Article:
An eligible employee who foresees that she/he will require a leave for the birth/care of a child, or for adoption or foster care placement, must notify his/her supervisor and the Office of Human Resources in writing not less than 30 calendar days in advance of the start of the leave. If not foreseeable, the employee must provide as much written notice as is practicable under the circumstances, generally within two working days of learning of the need for leave.

Advance Notification of Need for Family, Employee Medical Leave or Military Caregiver Leave

An employee who foresees the need for a leave due to planned medical treatment for herself/himself or for an applicable family member, must notify his/her supervisor and the Office of Human Resources in writing as early as possible so that the absence can be scheduled at a time least disruptive to the University’s operations. Such notice must be at least 30 calendar days in advance of the start of leave, unless impracticable, in which case the employee must provide the written notice as early as circumstances permit, generally within two working days of learning of the need for leave.

When planning medical treatment, the employee should schedule the leave so as to minimally disrupt the University’s operations, subject to the approval of the health care provider. Employees are ordinarily expected to consult with their supervisors prior to scheduling treatment in order to work out a treatment schedule that best suits the needs of both the employee and the University.

Advance Notification of Need for Military Exigency Leave

An employee who foresees the need for such leave, whether because the employee’s spouse, child, or parent is on active duty or because of notification of an impending call or order to active duty in support of a contingency operation, must notify his/her supervisor and the Office of Human Resources in writing as soon as is reasonable and practicable.

Medical Certifications

  1. If the requested leave is to care for a spouse, child or parent who has a serious health condition or to care for a covered service member, the employee will be required to file with the supervisor and the Office of Human Resources, in a timely manner, a health care provider’s certification providing information as to the serious health condition and stating that the employee is needed to care for the family member.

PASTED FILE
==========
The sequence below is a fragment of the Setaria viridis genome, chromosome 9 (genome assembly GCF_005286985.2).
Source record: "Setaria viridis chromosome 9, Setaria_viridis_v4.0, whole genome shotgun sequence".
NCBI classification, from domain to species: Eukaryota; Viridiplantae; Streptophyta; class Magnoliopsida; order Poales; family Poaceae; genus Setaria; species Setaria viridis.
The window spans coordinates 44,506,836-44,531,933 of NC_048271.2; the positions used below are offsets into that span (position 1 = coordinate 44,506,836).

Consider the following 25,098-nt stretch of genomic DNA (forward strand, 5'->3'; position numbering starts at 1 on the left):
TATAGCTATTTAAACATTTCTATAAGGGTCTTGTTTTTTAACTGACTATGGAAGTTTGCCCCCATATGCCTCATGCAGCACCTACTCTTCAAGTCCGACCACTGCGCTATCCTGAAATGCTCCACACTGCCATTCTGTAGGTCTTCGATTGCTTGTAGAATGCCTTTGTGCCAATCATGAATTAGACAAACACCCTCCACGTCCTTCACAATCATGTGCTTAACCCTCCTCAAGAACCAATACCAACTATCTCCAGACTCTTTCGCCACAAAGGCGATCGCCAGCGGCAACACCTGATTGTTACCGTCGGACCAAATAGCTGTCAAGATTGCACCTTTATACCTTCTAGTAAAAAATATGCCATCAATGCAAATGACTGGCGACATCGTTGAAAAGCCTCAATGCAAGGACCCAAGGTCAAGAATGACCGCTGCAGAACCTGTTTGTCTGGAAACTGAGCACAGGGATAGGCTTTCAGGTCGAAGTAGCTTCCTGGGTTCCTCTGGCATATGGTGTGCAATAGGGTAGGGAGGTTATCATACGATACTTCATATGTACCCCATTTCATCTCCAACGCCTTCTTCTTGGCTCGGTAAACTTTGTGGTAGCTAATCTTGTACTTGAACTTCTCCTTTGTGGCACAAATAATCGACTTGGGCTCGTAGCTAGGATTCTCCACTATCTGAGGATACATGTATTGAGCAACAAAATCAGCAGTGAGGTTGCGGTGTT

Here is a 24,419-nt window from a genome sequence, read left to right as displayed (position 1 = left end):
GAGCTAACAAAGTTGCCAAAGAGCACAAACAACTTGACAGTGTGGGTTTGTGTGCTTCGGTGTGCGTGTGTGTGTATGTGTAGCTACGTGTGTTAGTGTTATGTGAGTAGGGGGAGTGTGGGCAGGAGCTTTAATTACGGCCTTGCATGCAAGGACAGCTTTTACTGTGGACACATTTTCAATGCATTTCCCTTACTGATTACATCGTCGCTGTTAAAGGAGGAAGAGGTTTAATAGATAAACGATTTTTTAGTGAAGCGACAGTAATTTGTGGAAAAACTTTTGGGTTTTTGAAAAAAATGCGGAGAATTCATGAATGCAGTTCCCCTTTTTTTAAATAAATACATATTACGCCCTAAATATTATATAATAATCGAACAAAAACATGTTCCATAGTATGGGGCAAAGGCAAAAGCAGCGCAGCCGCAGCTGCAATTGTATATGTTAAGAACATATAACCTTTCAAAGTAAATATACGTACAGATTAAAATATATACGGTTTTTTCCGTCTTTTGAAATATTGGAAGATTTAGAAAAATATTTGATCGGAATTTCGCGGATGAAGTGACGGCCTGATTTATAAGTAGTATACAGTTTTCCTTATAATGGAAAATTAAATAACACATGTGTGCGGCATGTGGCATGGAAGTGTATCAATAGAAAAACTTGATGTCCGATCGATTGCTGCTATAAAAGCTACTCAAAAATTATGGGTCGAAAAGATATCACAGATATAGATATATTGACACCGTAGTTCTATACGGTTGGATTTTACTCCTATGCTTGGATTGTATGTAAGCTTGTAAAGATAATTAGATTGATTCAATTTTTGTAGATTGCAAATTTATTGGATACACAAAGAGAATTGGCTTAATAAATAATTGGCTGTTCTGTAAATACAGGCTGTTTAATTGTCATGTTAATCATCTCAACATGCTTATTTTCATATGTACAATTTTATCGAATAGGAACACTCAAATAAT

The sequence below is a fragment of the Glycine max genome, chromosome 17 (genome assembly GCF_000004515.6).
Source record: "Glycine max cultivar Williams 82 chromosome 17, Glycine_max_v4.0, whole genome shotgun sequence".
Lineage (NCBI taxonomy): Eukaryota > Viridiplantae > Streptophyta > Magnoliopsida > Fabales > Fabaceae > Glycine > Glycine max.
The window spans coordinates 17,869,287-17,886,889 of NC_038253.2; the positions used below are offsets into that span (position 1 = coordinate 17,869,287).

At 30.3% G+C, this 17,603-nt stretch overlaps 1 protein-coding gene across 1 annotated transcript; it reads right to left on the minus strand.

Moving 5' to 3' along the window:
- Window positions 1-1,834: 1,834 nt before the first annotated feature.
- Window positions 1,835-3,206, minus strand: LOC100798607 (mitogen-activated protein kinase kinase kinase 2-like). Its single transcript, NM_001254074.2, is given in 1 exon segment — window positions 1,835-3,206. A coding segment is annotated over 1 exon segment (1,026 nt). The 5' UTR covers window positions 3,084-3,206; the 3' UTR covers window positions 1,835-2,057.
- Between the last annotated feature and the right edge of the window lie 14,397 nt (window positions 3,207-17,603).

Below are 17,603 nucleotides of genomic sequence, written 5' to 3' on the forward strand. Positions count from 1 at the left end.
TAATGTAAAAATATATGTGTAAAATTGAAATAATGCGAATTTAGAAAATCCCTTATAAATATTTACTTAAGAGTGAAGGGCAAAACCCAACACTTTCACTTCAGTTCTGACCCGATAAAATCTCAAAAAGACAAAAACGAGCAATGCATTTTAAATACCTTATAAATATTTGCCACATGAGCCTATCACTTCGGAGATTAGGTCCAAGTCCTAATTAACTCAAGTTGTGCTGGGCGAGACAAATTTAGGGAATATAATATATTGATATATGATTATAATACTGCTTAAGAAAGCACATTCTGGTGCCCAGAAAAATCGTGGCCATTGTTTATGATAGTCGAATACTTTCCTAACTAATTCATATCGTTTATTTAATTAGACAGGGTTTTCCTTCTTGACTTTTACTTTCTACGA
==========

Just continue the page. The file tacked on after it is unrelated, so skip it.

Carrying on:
2. If the requested leave is because of a serious health condition of the employee, he/she will be required to file with the supervisor and the Office of Human Resources a health care provider’s certification providing information as to the condition and inability to perform one or more essential functions of the job.
  3. The University may request subsequent re-certifications during the course of the leave in accordance with the limitations set forth in the FMLA regulations.
  4. Records and documents relating to medical certifications, re-certifications, or medical histories of employees or employees’ family members will be maintained as confidential medical records in files separate from the usual personnel files, subject only to the limited exceptions set forth in the FMLA regulations.

Intermittent and Reduced Leave Schedule

Subject to the limitations and certifications allowed by the FMLA, leaves taken to care for an employee’s covered family member, for the employee’s own serious health condition, or to care for qualified service member, may be taken intermittently or on a reduced leave schedule when medically necessary, provided a health care provider certifies the expected duration and schedule of such leave and provides further that the employee gives the supervisor and the Office of Human Resources at least 30 days advance written notice if the need for the leave is foreseeable based on planned medical treatment. The employee may be required or may elect to transfer temporarily to an available alternative position for which the employee is qualified and that has equivalent pay and benefits and better accommodates recurring periods of leave than the employee’s regular position.

Subject to the limitations and certifications allowed by the FMLA, Military Exigency Leave may be taken intermittently or on a reduced schedule basis.